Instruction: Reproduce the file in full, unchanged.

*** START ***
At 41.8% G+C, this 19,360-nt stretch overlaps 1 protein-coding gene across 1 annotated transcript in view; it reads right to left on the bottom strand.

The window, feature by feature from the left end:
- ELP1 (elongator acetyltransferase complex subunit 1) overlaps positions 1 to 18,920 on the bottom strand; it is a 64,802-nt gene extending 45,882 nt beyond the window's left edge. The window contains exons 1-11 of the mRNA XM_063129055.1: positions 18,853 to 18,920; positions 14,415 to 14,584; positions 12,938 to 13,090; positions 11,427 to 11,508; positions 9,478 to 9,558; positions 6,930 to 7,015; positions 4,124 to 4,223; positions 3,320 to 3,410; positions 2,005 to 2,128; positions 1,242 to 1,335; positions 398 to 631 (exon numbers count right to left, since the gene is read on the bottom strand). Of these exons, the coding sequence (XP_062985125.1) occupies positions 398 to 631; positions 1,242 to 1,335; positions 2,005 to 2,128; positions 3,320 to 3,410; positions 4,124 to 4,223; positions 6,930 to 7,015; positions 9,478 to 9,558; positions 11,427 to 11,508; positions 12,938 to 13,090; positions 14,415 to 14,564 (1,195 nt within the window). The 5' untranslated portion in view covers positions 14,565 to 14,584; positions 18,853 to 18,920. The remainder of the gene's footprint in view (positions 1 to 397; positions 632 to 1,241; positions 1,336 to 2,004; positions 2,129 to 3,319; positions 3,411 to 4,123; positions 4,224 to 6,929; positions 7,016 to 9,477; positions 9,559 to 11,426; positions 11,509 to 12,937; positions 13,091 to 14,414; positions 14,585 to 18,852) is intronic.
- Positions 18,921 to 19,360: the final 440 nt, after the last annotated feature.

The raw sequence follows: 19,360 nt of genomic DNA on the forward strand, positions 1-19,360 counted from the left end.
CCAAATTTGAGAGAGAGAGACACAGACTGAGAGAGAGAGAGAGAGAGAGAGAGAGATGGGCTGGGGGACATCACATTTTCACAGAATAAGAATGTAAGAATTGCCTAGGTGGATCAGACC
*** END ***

At 41.8% G+C, this 19,360-nt stretch overlaps 1 protein-coding gene across 1 annotated transcript in view; it reads right to left on the bottom strand.

The window, feature by feature from the left end:
- ELP1 (elongator acetyltransferase complex subunit 1) overlaps positions 1 to 18,920 on the bottom strand; it is a 64,802-nt gene extending 45,882 nt beyond the window's left edge. The window contains exons 1-11 of the mRNA XM_063129055.1: positions 18,853 to 18,920; positions 14,415 to 14,584; positions 12,938 to 13,090; positions 11,427 to 11,508; positions 9,478 to 9,558; positions 6,930 to 7,015; positions 4,124 to 4,223; positions 3,320 to 3,410; positions 2,005 to 2,128; positions 1,242 to 1,335; positions 398 to 631 (exon numbers count right to left, since the gene is read on the bottom strand). Of these exons, the coding sequence (XP_062985125.1) occupies positions 398 to 631; positions 1,242 to 1,335; positions 2,005 to 2,128; positions 3,320 to 3,410; positions 4,124 to 4,223; positions 6,930 to 7,015; positions 9,478 to 9,558; positions 11,427 to 11,508; positions 12,938 to 13,090; positions 14,415 to 14,564 (1,195 nt within the window). The 5' untranslated portion in view covers positions 14,565 to 14,584; positions 18,853 to 18,920. The remainder of the gene's footprint in view (positions 1 to 397; positions 632 to 1,241; positions 1,336 to 2,004; positions 2,129 to 3,319; positions 3,411 to 4,123; positions 4,224 to 6,929; positions 7,016 to 9,477; positions 9,559 to 11,426; positions 11,509 to 12,937; positions 13,091 to 14,414; positions 14,585 to 18,852) is intronic.
- Positions 18,921 to 19,360: the final 440 nt, after the last annotated feature.

The raw sequence follows: 19,360 nt of genomic DNA on the forward strand, positions 1-19,360 counted from the left end.
CCAAATTTGAGAGAGAGAGACACAGACTGAGAGAGAGAGAGAGAGAGAGAGAGAGATGGGCTGGGGGACATCACATTTTCACAGAATAAGAATGTAAGAATTGCCTAGGTGGATCAGACC